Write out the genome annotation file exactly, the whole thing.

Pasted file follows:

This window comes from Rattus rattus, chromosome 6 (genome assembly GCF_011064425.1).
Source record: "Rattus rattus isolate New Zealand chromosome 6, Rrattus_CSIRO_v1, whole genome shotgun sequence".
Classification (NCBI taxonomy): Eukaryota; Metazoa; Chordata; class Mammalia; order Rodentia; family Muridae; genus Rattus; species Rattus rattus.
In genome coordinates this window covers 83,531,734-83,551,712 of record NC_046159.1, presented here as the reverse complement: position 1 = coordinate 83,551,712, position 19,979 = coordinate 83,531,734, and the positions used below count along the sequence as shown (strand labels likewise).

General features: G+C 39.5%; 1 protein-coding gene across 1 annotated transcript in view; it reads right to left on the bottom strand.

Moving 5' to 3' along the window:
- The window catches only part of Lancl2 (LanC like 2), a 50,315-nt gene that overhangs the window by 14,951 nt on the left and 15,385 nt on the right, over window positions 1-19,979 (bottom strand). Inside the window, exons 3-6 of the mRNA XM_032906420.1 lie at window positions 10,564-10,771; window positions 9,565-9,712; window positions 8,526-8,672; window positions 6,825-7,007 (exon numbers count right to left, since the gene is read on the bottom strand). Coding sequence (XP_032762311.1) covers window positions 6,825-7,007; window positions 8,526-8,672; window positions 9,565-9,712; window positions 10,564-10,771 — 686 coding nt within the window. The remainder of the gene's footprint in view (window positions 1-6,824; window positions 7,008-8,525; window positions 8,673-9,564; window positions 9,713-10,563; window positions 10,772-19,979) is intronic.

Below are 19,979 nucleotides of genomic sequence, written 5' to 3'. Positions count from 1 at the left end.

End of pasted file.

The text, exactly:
This window comes from Rattus rattus, chromosome 6 (genome assembly GCF_011064425.1).
Source record: "Rattus rattus isolate New Zealand chromosome 6, Rrattus_CSIRO_v1, whole genome shotgun sequence".
Classification (NCBI taxonomy): Eukaryota; Metazoa; Chordata; class Mammalia; order Rodentia; family Muridae; genus Rattus; species Rattus rattus.
In genome coordinates this window covers 83,531,734-83,551,712 of record NC_046159.1, presented here as the reverse complement: position 1 = coordinate 83,551,712, position 19,979 = coordinate 83,531,734, and the positions used below count along the sequence as shown (strand labels likewise).

General features: G+C 39.5%; 1 protein-coding gene across 1 annotated transcript in view; it reads right to left on the bottom strand.

Moving 5' to 3' along the window:
- The window catches only part of Lancl2 (LanC like 2), a 50,315-nt gene that overhangs the window by 14,951 nt on the left and 15,385 nt on the right, over window positions 1-19,979 (bottom strand). Inside the window, exons 3-6 of the mRNA XM_032906420.1 lie at window positions 10,564-10,771; window positions 9,565-9,712; window positions 8,526-8,672; window positions 6,825-7,007 (exon numbers count right to left, since the gene is read on the bottom strand). Coding sequence (XP_032762311.1) covers window positions 6,825-7,007; window positions 8,526-8,672; window positions 9,565-9,712; window positions 10,564-10,771 — 686 coding nt within the window. The remainder of the gene's footprint in view (window positions 1-6,824; window positions 7,008-8,525; window positions 8,673-9,564; window positions 9,713-10,563; window positions 10,772-19,979) is intronic.

Below are 19,979 nucleotides of genomic sequence, written 5' to 3'. Positions count from 1 at the left end.